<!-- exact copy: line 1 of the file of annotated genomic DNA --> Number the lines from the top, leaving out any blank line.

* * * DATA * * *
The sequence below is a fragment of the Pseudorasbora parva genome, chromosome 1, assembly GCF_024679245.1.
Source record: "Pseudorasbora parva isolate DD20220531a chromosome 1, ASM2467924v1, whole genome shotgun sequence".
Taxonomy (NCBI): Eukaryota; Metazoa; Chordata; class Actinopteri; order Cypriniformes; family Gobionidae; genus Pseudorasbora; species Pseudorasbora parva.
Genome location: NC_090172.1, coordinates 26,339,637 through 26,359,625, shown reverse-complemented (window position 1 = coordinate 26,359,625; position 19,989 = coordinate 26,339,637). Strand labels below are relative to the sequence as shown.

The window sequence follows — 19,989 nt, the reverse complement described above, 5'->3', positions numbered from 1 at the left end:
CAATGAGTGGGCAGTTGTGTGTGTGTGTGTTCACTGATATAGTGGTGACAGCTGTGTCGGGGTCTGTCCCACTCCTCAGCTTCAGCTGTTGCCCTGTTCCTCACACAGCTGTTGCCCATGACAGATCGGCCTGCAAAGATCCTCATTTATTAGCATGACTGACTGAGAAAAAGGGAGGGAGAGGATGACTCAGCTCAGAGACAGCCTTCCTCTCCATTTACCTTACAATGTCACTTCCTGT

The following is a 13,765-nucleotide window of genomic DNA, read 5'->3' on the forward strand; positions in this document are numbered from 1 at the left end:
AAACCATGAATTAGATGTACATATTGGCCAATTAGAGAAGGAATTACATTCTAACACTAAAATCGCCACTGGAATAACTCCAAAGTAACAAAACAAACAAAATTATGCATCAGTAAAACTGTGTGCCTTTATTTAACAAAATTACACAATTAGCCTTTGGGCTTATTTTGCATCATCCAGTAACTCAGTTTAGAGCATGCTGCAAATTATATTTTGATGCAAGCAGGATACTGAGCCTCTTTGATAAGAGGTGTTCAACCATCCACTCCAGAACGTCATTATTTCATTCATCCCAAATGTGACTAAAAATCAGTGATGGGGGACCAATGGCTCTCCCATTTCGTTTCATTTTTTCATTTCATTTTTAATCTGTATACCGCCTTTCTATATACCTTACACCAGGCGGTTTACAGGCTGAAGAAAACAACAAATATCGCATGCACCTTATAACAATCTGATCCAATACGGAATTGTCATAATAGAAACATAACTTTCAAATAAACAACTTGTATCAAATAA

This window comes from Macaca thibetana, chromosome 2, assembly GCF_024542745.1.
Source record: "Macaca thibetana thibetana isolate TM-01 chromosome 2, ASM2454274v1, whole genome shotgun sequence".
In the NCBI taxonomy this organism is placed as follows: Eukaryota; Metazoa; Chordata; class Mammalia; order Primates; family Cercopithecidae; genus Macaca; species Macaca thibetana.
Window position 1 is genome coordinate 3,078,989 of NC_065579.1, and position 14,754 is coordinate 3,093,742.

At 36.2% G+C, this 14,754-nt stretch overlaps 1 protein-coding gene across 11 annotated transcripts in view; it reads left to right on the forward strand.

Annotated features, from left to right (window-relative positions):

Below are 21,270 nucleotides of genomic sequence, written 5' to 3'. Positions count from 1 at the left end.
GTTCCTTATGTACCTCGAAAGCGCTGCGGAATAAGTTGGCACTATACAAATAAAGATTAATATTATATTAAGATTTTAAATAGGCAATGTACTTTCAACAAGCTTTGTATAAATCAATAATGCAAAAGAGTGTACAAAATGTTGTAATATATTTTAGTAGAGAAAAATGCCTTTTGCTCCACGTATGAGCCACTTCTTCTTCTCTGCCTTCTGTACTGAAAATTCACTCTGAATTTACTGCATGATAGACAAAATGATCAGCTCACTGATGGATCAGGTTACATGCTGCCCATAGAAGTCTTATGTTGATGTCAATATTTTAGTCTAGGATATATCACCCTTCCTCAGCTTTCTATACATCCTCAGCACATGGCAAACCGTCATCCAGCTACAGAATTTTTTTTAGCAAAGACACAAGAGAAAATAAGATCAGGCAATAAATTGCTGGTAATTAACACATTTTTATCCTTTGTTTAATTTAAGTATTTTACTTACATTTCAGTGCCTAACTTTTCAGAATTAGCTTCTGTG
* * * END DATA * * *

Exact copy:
The sequence below is a fragment of the Pseudorasbora parva genome, chromosome 1, assembly GCF_024679245.1.